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In the May 15, 2014, edition of the journal Nature, Floyd Romesberg’s chemistry lab at San Diego’s Scripps Research Institute published a paper titled “A Semi-Synthetic Organism with an Expanded Genetic Alphabet.” Romesberg and his colleagues had created a bacterium incorporating chemical building blocks that, as far as anybody knows, have never been part of any earthly life form.
New drugs are the most obvious story that could be told with the technology. A startup company called Synthorx, created by Romesberg and the venture fund Avalon Ventures, says it has exploited E. coli bacteria containing X and Y to help manufacture a protein, a step the company’s president and CEO Court Turner describes as “our baby unicorn.”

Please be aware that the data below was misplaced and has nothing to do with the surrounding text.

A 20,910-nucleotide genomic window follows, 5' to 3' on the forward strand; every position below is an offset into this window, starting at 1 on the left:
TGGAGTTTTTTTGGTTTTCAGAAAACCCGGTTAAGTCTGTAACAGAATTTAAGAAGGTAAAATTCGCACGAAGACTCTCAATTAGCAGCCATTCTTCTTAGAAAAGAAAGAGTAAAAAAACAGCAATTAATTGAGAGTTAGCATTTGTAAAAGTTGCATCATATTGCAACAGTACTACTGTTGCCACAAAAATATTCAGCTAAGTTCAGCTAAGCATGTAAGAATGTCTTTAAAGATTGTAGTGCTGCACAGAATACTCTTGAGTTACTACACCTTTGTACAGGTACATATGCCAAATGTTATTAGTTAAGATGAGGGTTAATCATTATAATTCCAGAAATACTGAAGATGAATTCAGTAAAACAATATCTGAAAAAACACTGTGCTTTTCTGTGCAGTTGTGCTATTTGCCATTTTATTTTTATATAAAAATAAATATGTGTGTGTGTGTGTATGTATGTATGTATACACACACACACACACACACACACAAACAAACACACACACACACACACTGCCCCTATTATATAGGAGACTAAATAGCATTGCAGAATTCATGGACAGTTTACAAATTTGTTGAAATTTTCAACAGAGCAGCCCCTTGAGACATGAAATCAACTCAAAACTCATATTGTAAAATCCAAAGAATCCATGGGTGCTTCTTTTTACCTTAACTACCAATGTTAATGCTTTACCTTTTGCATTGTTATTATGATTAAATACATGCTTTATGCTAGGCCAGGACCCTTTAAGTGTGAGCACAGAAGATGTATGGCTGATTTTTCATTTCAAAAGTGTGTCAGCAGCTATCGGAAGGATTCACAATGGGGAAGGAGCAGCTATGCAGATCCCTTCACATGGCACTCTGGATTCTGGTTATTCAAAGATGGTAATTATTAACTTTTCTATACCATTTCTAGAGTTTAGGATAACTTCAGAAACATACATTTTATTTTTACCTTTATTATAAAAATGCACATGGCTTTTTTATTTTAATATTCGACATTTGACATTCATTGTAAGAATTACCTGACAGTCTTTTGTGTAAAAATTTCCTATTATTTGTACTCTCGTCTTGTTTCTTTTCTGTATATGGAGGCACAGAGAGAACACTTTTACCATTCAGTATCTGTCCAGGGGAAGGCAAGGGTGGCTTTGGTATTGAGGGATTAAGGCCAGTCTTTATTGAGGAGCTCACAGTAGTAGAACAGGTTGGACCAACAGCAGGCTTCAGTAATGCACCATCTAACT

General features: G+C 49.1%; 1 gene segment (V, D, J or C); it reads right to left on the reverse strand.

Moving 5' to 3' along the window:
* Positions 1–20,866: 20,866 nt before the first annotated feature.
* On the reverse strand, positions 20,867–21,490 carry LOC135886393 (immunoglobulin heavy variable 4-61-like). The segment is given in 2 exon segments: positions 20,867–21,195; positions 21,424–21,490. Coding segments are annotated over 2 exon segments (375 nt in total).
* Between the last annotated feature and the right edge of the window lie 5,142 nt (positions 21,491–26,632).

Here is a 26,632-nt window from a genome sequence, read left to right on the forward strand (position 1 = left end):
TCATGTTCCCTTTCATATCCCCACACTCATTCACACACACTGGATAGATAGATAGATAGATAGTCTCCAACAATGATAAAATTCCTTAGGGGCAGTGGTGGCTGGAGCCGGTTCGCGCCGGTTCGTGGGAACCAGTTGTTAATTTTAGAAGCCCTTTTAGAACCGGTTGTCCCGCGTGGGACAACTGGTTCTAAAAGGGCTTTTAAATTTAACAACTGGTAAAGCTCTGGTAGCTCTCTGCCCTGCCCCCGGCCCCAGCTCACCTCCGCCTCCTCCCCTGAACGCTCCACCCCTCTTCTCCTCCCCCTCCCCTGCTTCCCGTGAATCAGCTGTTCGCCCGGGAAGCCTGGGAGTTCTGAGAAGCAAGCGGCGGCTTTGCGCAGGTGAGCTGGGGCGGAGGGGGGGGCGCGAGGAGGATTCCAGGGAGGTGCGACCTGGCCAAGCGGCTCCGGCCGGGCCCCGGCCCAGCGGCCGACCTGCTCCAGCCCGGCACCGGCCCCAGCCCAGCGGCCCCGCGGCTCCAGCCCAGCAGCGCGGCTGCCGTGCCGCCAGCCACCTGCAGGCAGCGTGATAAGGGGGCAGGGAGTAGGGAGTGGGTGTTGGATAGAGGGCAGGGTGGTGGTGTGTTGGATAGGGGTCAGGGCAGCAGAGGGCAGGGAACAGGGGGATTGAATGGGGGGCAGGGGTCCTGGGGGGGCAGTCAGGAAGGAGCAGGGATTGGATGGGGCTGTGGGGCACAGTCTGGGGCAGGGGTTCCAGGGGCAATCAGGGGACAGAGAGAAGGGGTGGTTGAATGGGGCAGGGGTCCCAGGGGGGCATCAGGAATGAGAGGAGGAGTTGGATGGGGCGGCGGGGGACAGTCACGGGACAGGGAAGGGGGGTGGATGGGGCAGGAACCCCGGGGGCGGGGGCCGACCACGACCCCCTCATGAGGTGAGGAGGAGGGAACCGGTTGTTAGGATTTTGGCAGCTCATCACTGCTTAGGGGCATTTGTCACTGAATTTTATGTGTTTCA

The technology might also pave the way to new biotech drugs. Nearly all such drugs, proteins like insulin or the blood cell-booster erythropoietin, are made inside a bacterium or other cell. But synthetic DNA could vastly expand what drugs are possible. That is because a normal cell builds proteins from just 20 amino acids, stringing them together into long chains. Exactly which amino acid gets added next is specified by three-letter sequences of DNA, called codons.
Although the math gets complicated, with the addition of the new bases X (chemical name d5SICS) and Y (chemical name dNaM), Romesberg approximately tripled the number of possible codons, and theoretically increased to 172 the number of different amino acids a cell could build a protein from.
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